Remember your last relationship. Think of how it ended against your wish and desires. Think of how the tears flowed like a river of pain, and your chest lost its pumping machine. Time ceased as your world crashed all around you when your lover said ‘goodbye’, and vanished from your life.
Compare this feeling to the time when you got the realisation that Don Jazzy and D’banj were never going to make music together; when they took the knife of egos and irreconcilable differences, to sever the bond, trust, friendship and goodwill that characterised Mo’Hits.
Think of all those conversations you had in the street corners and drinking tables, complaining about how D’banj and Don Jazzy could ruin something so precious to the culture, all because of something that seemed so trivial. Couldn’t they decide that Kanye West was not worth it? Could they not just hug it out like men, and move on to recording the next ‘Booty call’? What happened to all those photos of hugs, and money made on numerous stages across the world?
While we felt pain they broke up in 2012, we can all admit that we have never moved on from Mo’hits. Nigerians, or those who remember their greatness as a unit haven’t truly relegated them to the back of minds. We no longer feel pain the pain of their disintegration. Time has ensured that old wounds are healed, but it hasn’t taken away our longing and endless questions of what would have been.
Every time we see D’banj on our social media feeds, either celebrating a new song, or pushing a new product, our minds are cast back to a time when things were better for all of us. Each day Don Jazzy samples a new record, or post a photo of his studio, we secretly long for D’banj to still be somewhere in the building, drinking a celebratory cognac to the promise of a new hit. Or simply playing FIFA with Wande Coal, while they discuss the difference between ‘Bangalee’ and Black Diamond.
That’s why, whenever they come together, it’s a big deal. It’s probably the reason why you are reading this article, earnestly searching for information or anything to feed the ache within you.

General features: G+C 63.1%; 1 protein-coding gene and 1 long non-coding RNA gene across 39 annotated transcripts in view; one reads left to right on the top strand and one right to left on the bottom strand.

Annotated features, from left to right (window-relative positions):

In December 2017, at Davido’s 30 Billion concert, they did come together. After two months of conversations, compromise and planning, Davido would succeed in bringing together these people on to one stage. What made it special was that they had everyone. Dr Sid, Kayswitch, D’Prince, and Wande Coal all showed up with their bosses D’banj and Don Jazzy. It was an emotional moment for many Nigerians who saw them roll back the years with their hits. My favorite was ‘Booty call’, one of their greatest magical moments of brilliance.
With that performance, comes renewed hope. Seeing them on stage brought the possibility that we might have our Mo’Hits again. We might not have them together as a cohesive unit under one business banner. But they can bind gather again for themselves and for the culture, to perhaps record one album, or take us on a tour around cities. You would like that. You would pay good money to have a Mo’Hits concert. It will be a big deal and a significant moment for our music industry. Rolling back the years would have a new meaning. This trip down memory lane would be savoured and celebrated.
Deep down, once you truly love a person, you never stop loving them. Whether Mo’Hits, or your ex-girlfriend, there’s a still a part of themselves that they leave with you when they go. It is those bittersweet memories, or the promise or reconnection that powers us to seek the warm embrace in the music, or in the arms of our past love.
We still want Mo’Hits to come back. We still want our exes in our arms. Because at the end of the day, art is an expression of love, and no matter where we get it, we will appreciate it.